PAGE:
“This mother White Breasted Waterhen (Amauornis phoenicurus) appears to have told her scruffy chick not to show up for meals until he combs his feathers and gets properly dressed (below).
“Over the years, many clutches of Waterhen chicks have been hatched in my garden.
“I am always amused when they first appear as cute balls of black fluff, such as the one below.
“Adults are usually very well turned out in their tuxedos (below).
However, when growing up, there is a stage when the dress sense of the chicks leaves much to be desired, as evident in the first picture.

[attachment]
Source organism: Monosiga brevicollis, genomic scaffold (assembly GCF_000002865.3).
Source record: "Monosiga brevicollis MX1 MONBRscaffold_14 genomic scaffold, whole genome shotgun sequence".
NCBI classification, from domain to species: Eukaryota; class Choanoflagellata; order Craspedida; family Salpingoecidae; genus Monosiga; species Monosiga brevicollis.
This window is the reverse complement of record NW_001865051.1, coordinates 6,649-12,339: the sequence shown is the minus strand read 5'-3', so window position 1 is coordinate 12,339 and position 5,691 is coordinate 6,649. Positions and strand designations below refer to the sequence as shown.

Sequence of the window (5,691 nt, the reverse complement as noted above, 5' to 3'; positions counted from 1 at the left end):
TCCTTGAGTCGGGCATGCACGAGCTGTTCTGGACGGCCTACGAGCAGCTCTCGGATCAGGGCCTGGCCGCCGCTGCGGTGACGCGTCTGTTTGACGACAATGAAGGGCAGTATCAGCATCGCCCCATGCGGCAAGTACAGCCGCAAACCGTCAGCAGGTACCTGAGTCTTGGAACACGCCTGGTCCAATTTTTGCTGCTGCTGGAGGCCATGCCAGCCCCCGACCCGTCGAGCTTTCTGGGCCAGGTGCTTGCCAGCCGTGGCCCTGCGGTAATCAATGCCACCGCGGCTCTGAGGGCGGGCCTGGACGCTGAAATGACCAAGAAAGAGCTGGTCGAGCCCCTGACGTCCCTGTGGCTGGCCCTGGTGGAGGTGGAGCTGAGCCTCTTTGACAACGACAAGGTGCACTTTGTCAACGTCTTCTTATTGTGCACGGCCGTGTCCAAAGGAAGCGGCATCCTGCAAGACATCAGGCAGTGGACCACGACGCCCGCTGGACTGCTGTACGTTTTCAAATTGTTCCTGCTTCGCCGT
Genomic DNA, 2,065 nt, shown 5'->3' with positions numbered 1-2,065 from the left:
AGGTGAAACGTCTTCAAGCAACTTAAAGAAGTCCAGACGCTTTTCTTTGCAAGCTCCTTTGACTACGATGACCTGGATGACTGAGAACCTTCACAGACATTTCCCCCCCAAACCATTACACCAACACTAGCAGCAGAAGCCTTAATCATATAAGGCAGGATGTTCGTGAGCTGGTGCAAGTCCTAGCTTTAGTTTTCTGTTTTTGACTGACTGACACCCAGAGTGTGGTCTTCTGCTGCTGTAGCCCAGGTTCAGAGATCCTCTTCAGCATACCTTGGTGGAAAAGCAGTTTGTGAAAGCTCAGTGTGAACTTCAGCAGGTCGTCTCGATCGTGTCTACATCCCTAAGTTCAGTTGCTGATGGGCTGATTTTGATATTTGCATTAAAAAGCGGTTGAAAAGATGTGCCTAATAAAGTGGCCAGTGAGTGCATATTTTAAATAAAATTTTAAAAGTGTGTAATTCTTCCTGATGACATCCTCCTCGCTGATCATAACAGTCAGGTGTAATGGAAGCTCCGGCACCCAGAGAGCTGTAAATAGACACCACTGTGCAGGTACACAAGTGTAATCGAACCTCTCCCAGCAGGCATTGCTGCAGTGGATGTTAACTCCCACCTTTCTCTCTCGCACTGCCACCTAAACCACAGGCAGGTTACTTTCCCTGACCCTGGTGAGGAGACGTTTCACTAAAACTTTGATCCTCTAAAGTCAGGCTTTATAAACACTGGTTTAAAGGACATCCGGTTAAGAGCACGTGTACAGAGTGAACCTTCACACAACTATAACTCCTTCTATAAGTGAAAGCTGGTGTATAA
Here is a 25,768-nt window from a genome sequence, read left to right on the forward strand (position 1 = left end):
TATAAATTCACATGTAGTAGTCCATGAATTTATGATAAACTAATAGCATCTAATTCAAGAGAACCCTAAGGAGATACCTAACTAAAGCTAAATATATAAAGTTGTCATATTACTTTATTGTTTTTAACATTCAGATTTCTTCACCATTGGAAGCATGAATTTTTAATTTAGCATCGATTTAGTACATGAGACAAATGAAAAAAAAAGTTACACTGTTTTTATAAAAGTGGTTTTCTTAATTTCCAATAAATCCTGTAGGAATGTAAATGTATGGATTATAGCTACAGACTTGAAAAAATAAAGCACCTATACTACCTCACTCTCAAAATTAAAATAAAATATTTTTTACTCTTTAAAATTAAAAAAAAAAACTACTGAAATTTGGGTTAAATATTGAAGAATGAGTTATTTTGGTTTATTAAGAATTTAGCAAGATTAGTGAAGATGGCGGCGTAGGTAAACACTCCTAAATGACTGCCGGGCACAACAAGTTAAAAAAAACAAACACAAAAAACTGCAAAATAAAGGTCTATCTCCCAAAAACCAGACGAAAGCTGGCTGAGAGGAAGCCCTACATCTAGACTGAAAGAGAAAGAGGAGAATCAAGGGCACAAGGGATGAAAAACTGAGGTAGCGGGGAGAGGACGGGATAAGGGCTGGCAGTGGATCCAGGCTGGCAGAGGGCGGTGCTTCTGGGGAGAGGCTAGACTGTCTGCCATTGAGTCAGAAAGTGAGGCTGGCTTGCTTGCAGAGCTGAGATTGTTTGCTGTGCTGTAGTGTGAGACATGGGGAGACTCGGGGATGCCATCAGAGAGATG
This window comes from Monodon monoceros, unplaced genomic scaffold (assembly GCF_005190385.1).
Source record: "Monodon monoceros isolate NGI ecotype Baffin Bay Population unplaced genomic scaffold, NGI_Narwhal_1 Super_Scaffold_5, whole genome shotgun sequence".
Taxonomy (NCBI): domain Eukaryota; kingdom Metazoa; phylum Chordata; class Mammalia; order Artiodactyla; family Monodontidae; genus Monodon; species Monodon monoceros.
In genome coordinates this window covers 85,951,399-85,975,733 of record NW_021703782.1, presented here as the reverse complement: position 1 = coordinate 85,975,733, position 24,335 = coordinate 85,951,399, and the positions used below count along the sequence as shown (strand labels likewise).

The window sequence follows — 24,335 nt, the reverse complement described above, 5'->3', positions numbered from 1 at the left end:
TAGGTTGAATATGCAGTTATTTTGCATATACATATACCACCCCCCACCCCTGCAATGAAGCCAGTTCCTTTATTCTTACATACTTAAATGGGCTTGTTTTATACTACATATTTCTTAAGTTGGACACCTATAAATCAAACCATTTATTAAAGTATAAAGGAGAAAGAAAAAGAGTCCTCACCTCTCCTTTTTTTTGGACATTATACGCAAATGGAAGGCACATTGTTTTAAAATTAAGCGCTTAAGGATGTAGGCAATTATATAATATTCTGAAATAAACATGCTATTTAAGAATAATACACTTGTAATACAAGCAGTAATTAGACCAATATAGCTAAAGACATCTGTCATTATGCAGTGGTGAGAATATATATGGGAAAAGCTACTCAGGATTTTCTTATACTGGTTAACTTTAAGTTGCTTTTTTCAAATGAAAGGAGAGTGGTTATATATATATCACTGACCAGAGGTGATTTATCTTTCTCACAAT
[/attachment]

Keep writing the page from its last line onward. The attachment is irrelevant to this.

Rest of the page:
“Waterhens are extremely territorial. Much as I would like to see a flock of them, there is no possibility that there will be more than the two pairs currently resident. They have a well defined border, with one pair in the front garden and the other in the backyard.
“Intrusions across the invisible line at the side of the house are greeted with outraged squawks. Battle is engaged if the intruder advances further.
“The parents also do not hesitate to boot the chicks out once they reach adulthood. Though the Waterhens in my garden have been very prolific, I wonder where the displaced youngsters go.”
Lee Chiu San
26th September 2017